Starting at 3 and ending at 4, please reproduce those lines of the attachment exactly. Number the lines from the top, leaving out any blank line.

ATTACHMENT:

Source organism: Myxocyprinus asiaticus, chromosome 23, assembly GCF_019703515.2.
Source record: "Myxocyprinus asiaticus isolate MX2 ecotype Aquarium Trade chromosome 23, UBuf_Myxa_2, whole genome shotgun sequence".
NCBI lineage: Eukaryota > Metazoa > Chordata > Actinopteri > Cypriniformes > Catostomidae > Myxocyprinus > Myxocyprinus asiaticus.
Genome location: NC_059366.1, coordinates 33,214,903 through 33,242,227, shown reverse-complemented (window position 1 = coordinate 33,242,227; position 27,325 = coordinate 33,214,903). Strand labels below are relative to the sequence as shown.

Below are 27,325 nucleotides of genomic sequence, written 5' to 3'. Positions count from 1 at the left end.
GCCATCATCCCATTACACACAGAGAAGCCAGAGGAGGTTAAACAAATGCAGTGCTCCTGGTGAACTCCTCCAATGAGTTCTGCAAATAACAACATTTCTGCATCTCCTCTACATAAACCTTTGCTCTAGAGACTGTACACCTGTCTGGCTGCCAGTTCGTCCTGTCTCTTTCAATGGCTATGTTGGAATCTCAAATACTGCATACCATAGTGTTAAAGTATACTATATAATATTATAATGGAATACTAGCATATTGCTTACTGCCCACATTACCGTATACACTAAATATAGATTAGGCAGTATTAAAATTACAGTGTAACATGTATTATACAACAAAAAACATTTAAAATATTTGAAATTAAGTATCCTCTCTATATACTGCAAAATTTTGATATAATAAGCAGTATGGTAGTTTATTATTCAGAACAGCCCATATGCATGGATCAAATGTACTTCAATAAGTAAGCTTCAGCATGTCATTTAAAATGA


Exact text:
NCBI lineage: Eukaryota > Metazoa > Chordata > Actinopteri > Cypriniformes > Catostomidae > Myxocyprinus > Myxocyprinus asiaticus.
Genome location: NC_059366.1, coordinates 33,214,903 through 33,242,227, shown reverse-complemented (window position 1 = coordinate 33,242,227; position 27,325 = coordinate 33,214,903). Strand labels below are relative to the sequence as shown.